The year 2020 has been challenging. (Can I get an amen?) I have had a couple of experiences, though, that I want to record because I want to always remember that even in the midst of so much that is wrong, there is beauty. I’ll write about the first of them today.
The first was my friend Dollye. Where do I start about Dollye? Dollye is a precious precious woman who I know because we are both in the travel industry in Dallas. She was the most loyal friend. A dear person who would lay across train tracks for you. Dollye loved her friends and her dogs.
One of my favorite Dollye memories was from when we used to always watch Independence Day fireworks in the parking lot of her travel agency. Her office was right next to where the fireworks were launched, so it was an amazing view. We would always set out traffic cones to block off the parking lot so kids could play without having to worry about cars going by. One of my favorite Dollye memories was every inch of her five feet walking straight toward a pick up truck that was driving straight at her, staring down the driver and insisting he turn around and not drive through the blocked off area. (The pickup turned around.) Dollye was always brave and bold. A proud native Texan.
Dollye was an only child whose parents had long passed, and a widow. She had no close family. She lived alone with her three Great Danes. But, she had wonderful friends. I don’t think she was ever alone on a holiday (unless she wanted to be). She would zip around town in her little silver Mercedes convertable. She was busy remodeling her home exactly to her tastes. She was showing her dogs. She was still working in the travel industry.
Then, last summer she went to the doctor to try to figure out a pain in her belly. Tragically, it turned out to be Pancreatic Cancer.
She had her first surgery right away to help her liver drain. Then they sent her home to recover until she was strong enough to have a whipple where they would remove the primary tumor. She had the second surgery on August 9, 2019. After that she was supposed to have chemotherapy to reduce or eliminate any cancer cells that may have traveled elsewhere in her body. As it turned out, she didn’t tolerate chemo at all. It took her a long time to recover from the one chemo round she had. She ended up septic in the hospital at one point because her white blood cells were down to zero. It was a rough road. She and her oncologist agreed that the chemo was not an option for her.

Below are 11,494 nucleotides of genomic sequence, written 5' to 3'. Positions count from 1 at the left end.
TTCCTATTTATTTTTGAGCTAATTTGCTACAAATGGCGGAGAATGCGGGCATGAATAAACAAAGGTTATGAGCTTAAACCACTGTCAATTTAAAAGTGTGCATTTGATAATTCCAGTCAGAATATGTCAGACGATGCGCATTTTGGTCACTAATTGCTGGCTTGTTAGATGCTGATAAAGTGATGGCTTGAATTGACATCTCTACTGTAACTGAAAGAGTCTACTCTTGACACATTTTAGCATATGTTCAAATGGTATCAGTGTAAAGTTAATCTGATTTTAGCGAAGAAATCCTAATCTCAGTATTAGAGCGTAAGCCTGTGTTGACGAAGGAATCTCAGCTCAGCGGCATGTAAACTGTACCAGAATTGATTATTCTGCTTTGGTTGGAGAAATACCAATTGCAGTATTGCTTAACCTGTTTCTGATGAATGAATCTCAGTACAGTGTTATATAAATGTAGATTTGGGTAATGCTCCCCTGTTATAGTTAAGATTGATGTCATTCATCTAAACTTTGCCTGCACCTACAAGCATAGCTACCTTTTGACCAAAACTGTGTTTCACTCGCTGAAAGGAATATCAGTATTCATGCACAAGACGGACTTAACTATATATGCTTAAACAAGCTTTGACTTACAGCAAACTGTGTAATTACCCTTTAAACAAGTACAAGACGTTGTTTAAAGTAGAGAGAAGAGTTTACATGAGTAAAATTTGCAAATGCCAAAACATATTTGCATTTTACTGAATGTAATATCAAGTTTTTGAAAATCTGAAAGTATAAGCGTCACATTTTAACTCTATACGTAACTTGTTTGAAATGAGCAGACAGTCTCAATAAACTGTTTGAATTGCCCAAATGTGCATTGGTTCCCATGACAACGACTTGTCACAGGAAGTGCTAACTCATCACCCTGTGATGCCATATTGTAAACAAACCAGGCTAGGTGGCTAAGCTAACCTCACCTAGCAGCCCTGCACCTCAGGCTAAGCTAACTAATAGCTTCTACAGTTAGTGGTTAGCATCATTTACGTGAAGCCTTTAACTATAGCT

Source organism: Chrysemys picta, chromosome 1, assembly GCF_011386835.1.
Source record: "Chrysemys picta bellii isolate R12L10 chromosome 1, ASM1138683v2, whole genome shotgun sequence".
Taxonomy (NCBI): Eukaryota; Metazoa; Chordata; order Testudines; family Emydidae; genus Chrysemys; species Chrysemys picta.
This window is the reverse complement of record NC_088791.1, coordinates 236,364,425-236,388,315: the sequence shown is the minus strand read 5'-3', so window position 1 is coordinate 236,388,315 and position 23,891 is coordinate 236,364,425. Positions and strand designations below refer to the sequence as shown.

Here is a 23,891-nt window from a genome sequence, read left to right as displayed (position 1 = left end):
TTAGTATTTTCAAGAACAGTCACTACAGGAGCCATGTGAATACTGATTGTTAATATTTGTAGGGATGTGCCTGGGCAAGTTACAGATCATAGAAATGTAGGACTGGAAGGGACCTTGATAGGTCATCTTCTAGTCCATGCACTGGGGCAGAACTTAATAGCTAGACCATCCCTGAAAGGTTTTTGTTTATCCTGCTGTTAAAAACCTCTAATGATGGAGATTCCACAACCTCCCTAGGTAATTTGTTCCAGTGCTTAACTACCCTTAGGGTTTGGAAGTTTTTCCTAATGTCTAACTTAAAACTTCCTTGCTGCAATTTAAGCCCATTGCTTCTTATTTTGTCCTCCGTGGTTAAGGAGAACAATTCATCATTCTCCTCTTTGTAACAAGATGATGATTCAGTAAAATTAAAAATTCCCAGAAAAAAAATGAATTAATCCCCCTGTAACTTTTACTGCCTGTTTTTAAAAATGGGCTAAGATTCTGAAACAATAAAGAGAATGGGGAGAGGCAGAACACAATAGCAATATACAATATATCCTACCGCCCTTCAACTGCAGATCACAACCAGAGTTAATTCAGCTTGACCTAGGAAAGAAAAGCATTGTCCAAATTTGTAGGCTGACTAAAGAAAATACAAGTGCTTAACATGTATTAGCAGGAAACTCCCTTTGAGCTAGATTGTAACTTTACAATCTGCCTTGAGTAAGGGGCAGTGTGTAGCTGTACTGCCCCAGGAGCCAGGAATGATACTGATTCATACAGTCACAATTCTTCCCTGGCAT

In January, she started hurting again. Of course, the tumor was back. We went back to oncologist. Another CT scan. The news wasn’t good. The doctor referred her to hospice.
Dollye was with us six more weeks after that doctor visit. During those six weeks, Dollye’s friends from all parts of her life came together and functioned as a team to provide whatever she needed. We had get togethers. We had work days. We met with the hospice people. We discussed with Dollye what she wanted as things progressed. We helped her redo her will. We made sure the dogs were taken care of.
The day came when she called me at the office and said “I don’t think I can be alone any more.” (Up until that point we were there often, but not overnight. Dollye liked her independence and was able to be alone still.) I got up from my desk, drove to her house and she was never alone again. Not one moment.
We had people with her 24 hours a day, every single day until she passed two weeks later. People slept over every night with one ear open for anything she needed. Her personal needs were attended to with love and care. Originallly she had said that she would want to move to inpatient hospice when the time came that she couldn’t be at her house any more. But, that time never came. She got to live out her life in the home that she loved, surrounded by her beloved dogs.
When I think of it now, I’m still overwhelmed with gratitude for each of these (mostly) women. There were a couple of gentlemen..but it was mostly women. People set aside their lives and comfort for our friend. If you’ve never cared for someone during their final days, you might not realize the personal nature of some of the things that need to be done. Everyone just did what needed doing. It was beautiful to be a part of. I will forever be grateful for Dollye’s life, her friendship, and the incredible privilege to be a part of her final days.